Actual Case #1
In People v. Yuri K., - Case No. 5WA24527, the Santa Monica City Attorney's Office filed a case against my client for Hit & Run causing serious injury to another. After not waiving my client's speedy trial rights and proceeding straight towards a jury trial the prosecutor's office dismissed all charges against my client.
Actual Case #2
In People v. Eric M. - Case No. 2WA11139, the Los Angeles City Attorney's Office filed this as a Hit and Run causing Injury out of the LAX Courthouse. My client, a High School math teacher who was also an avid cyclist, was accused of driving his car down Washington Boulevard in Culver City when he was alleged to have mowed down and undocumented illegal alien who was riding his bicycle also on Washington Boulevard. The case was clearly bullshit as it turns out that the bicyclist likely ran into my clients car and then weeks later he filed a civil lawsuit against my client looking for some easy money. Even though Ray Charles and Stevie Wonder could see that his case should have never been filed, the Los Angeles City Attorney's Office sunk their teeth in and never let go. Or maybe the prosecutor assigned to this "case" just needed trial experience and decided to practice at my client's and the taxpayers expense. Outcome: Not Guilty Verdict. Oh, and the Civil case against my client went away too once the "victim" and the prosecutor lost this case.
The California Vehicle Code criminalizes the failure to stop and identity you at the scene of hit and run auto accident under sections 20001 and 20002. Those hit and run incidents wherein injury or death results are covered in 20001, and those incidents that only resulted in property damage are addressed in 20002. The latter is generally a misdemeanor offense, while the former is a typically a felony.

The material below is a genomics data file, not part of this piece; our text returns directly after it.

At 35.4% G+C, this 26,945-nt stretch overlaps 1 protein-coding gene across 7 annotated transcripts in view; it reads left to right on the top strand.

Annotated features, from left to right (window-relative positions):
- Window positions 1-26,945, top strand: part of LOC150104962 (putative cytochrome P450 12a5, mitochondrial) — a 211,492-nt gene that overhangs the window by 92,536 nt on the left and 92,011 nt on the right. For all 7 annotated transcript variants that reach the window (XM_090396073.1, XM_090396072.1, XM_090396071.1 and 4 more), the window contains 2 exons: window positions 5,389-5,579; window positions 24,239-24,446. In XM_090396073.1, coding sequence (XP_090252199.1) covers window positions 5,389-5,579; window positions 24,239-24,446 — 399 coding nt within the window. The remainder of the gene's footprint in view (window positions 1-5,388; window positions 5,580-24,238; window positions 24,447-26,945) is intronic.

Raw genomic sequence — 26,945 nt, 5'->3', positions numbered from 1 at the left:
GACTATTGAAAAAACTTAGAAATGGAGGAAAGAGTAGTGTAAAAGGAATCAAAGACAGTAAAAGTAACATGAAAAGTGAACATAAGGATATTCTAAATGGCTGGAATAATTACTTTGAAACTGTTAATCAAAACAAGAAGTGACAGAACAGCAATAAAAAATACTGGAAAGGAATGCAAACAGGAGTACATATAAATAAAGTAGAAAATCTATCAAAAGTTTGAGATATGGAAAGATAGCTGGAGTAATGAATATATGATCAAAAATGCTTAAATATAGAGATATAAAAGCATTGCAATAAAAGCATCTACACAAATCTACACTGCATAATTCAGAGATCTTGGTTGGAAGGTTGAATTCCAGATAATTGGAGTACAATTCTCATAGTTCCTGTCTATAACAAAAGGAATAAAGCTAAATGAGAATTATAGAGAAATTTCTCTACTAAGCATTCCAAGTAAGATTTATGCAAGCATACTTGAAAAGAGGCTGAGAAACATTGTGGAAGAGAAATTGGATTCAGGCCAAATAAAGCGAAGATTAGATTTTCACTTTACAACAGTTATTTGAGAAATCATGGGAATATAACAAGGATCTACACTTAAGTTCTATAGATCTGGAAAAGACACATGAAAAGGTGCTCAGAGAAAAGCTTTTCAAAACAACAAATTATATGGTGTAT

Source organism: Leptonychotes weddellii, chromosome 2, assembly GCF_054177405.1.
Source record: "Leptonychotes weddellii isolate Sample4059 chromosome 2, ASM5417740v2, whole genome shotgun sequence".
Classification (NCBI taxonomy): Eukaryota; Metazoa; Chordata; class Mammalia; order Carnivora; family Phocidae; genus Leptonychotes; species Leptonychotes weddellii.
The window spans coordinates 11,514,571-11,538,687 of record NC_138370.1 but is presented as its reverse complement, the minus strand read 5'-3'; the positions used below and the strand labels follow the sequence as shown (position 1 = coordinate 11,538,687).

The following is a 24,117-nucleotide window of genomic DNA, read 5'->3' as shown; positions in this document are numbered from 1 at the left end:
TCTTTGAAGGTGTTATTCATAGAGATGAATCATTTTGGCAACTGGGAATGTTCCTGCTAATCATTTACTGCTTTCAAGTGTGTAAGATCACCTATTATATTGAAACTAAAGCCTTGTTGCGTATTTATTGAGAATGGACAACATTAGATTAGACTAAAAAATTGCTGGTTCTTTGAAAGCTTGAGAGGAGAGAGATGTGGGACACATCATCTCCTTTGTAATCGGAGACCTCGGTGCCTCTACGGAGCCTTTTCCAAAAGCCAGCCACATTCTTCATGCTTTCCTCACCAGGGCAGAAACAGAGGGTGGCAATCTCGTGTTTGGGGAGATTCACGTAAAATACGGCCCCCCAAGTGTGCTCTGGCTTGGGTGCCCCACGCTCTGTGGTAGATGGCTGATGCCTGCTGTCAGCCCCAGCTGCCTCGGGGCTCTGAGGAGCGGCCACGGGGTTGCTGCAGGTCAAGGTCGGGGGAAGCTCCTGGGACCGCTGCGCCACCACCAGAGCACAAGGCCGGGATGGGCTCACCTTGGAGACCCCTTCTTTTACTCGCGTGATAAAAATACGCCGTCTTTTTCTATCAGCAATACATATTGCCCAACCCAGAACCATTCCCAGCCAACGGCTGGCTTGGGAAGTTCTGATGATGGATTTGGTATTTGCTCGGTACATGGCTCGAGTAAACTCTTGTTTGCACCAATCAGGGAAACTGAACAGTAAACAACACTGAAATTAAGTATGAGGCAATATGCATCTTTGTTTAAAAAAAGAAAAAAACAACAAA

As the charge of hit and run can carry with it a severe sentence and a long-term blight on your driving record, it is important to avail yourself of an experienced defense attorney in order to avert these consequences. An important part of winning the legal battle is understanding the dictates of the law, and therefore, anyone facing these charges would do well to learn all they can about California's hit and run statutes.
Common Hit and Run Accident Scenarios
While there are many case-types and every case varies on the details, four of the most common hit and run scenarios are as follows:
- A driver hits a pedestrian, causes serious injury, and then immediately flees because he/she was illegally driving a vehicle after a DUI-based license suspension.
- The driver did damage to a parked car and fled to avoid making monetary restitution.
- The driver ran into a police car, which was being used to enforce a road block. He fled to avoid identification.
- The hit and run driver ran over a dog and did not inform the owner.
Facts to Be Established by the Prosecution
To prove the defendant guilty of a hit and run crime, the prosecutor must establish the following five facts beyond reasonable doubt:
- The defendant was driving a vehicle that was involved in an auto accident.
- The accident in question was the cause of property damage, serious and/or permanent injury, or of the death of the victim.
- The defendant was aware that the accident had occurred.
- The defendant knew or of the results of the accident or should have known of the probability of those results based on the nature of the accident itself.
- The defendant willfully fled the scene or failed in any other way to quickly perform all of the duties the state of California assigns to motorists involved in an accident.
Duties That Pertain to Motorists Involved in an Accident